The Effects of Motor Oil in A Controlled Freshwater Jar Ecosystem
“An ecosystem is an environment where plants, animals, and micro-organisms all interact and reside together in a setting” (Simon, Reece, and Dickey, 2010). There are two main types of aquatic ecosystems, freshwater and marine. The main difference between them is that marine ecosystems contain salt, which causes them to be undrinkable without substantial alterations. Freshwater systems contain nearly no salt and provide a majority of the Earths’ drinking water, with little alterations. Freshwater ecosystems are aquatic systems that include both abiotic and biotic components. Abiotic components are the non-living chemical and physical factors in the environment including; radiation, temperature, water, atmospheric gases, and soil. Biotic components include all of the living elements of a community (Simon, Reece, and Dickey, 2010). Motor oil is a contaminant that affects many freshwater ecosystems around the world. It contains a base ingredient of crude oil, with additives to improve certain properties (Green, 1989). Therefore, though the majority of our research for this experiment reflects studies conducted on crude oil contamination of freshwater ecosystems, we expect similar results from the motor oil contamination in our experimental freshwater jar ecosystem. The successful conduction and application of this and similar experiments can be applied towards the successful monitoring and maintaining of freshwater ecosystems’ health. Our hypothesis states that the freshwater ecosystem containing the motor oil will show signs of a shift from heterotrophic to autotrophic domination (Werner, 1985). We will test this variable by observing and recording the various numbers of biotic components (Protozoa and Cynobacteria) and levels of dissolved oxygen in both our controlled freshwater jar ecosystem and our experimental freshwater jar ecosystems and by comparing the results of each over a period of 4 weeks. If we notice both a significant decrease in Protozoa and an increase in Cyanobacteria in our experimental freshwater jar ecosystem, we can conclude that the experimental jar has shifted from heterotrophic to autotrophic domination (Werner, 1985). Autotrophic components are self-feeding organisms that use photosynthesis and other substances from the environment to thrive (Sa, n.d.). They are the basis of the ecosystem, in the form of algae and other plant-like organisms that are the provider food source of the ecosystem. Heterotrophic components are components that cannot self-feed and rely on the autotroph’s organic compounds to supply their food source (Sa, n.d.). Dissolved oxygen is necessary to maintain aerobic conditions in surface waters and is considered a primary indicator when assessing the suitability of surface waters to support aquatic life (Vandermeulen, 1995). “Concentrations below 5 mg/l may adversely affect function and survival of biological communities and below 2 mg/l can lead to death of most fishes” (Water Quality Assessments, 1996). Methods:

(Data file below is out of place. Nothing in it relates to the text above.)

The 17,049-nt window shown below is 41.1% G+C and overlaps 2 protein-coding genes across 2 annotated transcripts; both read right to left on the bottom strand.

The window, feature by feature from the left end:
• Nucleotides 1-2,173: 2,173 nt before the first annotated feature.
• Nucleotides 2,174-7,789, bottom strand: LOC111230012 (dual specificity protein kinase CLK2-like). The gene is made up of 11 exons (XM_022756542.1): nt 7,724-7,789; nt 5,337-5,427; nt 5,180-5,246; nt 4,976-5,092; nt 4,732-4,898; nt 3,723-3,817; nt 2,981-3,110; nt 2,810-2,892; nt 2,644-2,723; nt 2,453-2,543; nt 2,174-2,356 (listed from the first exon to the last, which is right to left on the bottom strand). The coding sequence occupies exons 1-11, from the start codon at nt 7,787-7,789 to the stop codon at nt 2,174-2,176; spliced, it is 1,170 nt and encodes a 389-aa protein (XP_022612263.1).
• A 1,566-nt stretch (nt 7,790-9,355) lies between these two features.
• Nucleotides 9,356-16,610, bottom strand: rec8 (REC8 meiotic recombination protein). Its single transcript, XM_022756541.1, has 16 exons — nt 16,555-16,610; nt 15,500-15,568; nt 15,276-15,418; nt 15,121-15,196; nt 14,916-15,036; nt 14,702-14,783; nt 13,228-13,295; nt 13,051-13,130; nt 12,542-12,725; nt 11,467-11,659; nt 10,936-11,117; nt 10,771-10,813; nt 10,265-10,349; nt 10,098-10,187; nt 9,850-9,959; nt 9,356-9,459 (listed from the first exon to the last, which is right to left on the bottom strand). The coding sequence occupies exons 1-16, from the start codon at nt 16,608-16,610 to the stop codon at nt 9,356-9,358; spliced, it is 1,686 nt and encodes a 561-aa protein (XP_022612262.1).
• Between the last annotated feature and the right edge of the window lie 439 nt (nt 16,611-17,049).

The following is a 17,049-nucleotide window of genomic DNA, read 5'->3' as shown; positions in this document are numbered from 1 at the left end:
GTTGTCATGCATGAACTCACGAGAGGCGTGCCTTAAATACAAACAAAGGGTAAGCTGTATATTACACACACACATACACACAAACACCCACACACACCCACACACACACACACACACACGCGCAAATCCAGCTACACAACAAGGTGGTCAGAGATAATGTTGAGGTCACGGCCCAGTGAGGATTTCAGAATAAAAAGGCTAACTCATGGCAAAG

In both the controlled and the experimental jar ecosystems, we mimicked a pond by using still standing water with a combination of sand and rocks as a base in a 3.78 liter jar. On Monday, August 27, 2012 we placed 20 ounces of sand, 4 ounces each of both small and big rocks, 3000 mL of well water, and 1 mL of Bristol’s solution. We waited two days for the environment to settle then added both abiotic and biotic factors into each jar on Wednesday August 29, 2012. We added 20 drops of Cyanobacteria (blue-green bacteria), and 5 drops each of Blepharisma, vitachrome, Volvox, Stentor, Spirostomum and mixed flagellates. In our experimental jar we also added 2.5 mL of used motor oil to test the effects of oil contamination on a pond with a similar ecosystem to that of our controlled freshwater jar ecosystem. On Wednesday September 12,...
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